Last month, shortly after news broke that app developers were gathering iPhone users' address books without their permission, Reps. Henry Waxman (D-Calif.) and G.K. Butterfield (D-N.C.) sent Apple CEO Tim Cook a host of questions about how the company enforces privacy guidelines.
The lawmakers wanted to know how many iTunes apps transmit data about users -- including address-book data. Waxman and Butterfield also specifically asked Cook how many of those apps first ask users' permission.
Cook's response didn't include answers to those questions. Instead, in a letter dated March 2 and made public today, the Apple CEO boasted that the company "has an unwavering commitment to giving our customers clear and transparent notice, choice, and control over their personal information."
As far as specific numbers go, Cook said that Apple receives over 26,000 applications for review each week, and rejects approximately 30% that don't comply with its guidelines. "In most cases, the developer addresses the outstanding issue and resubmits the application," Cook said.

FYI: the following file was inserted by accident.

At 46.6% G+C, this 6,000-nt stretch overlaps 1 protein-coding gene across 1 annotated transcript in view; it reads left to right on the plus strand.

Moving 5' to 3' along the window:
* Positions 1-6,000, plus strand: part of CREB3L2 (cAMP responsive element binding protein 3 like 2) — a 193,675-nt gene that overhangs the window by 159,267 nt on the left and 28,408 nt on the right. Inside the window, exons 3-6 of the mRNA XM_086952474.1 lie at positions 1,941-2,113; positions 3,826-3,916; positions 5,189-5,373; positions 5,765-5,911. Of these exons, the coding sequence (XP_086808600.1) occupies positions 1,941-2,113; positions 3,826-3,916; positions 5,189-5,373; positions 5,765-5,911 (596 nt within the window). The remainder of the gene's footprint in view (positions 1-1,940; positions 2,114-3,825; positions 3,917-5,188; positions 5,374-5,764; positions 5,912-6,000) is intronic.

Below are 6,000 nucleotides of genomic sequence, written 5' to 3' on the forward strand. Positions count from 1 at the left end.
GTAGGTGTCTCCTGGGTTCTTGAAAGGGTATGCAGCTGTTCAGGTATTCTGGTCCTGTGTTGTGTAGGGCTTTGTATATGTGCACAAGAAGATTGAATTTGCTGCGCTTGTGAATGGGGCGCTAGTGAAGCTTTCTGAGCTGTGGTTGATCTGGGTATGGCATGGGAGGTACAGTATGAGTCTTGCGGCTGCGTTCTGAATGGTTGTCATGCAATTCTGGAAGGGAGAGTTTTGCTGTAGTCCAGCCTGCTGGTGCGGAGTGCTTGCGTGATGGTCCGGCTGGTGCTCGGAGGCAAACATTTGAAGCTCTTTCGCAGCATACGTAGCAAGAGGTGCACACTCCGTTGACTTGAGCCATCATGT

He also said that the "vast majority" of the App Store's 550,000 apps don't collect users' data.
Lawmakers now say they want Apple to address concerns at a briefing. "The March 2 reply we received from Apple does not answer a number of the questions we raised about the company's efforts to protect the privacy and security of its mobile device users," Waxman and Butterfield say.
They also say they have new concerns stemming from a report earlier this month that app developers can access iPhone users' photos.
The initial congressional inquiry was sparked by news that a vast array of mobile apps -- including, famously, Path -- gathered data about users' contacts. Lawmakers said the reports raised questions about whether Apple does enough to protect users' privacy.
Cook says in his response that Apple recently worked with Path and other app developers "to ensure that our users receive accurate notice about the developers' request for access to users' address books."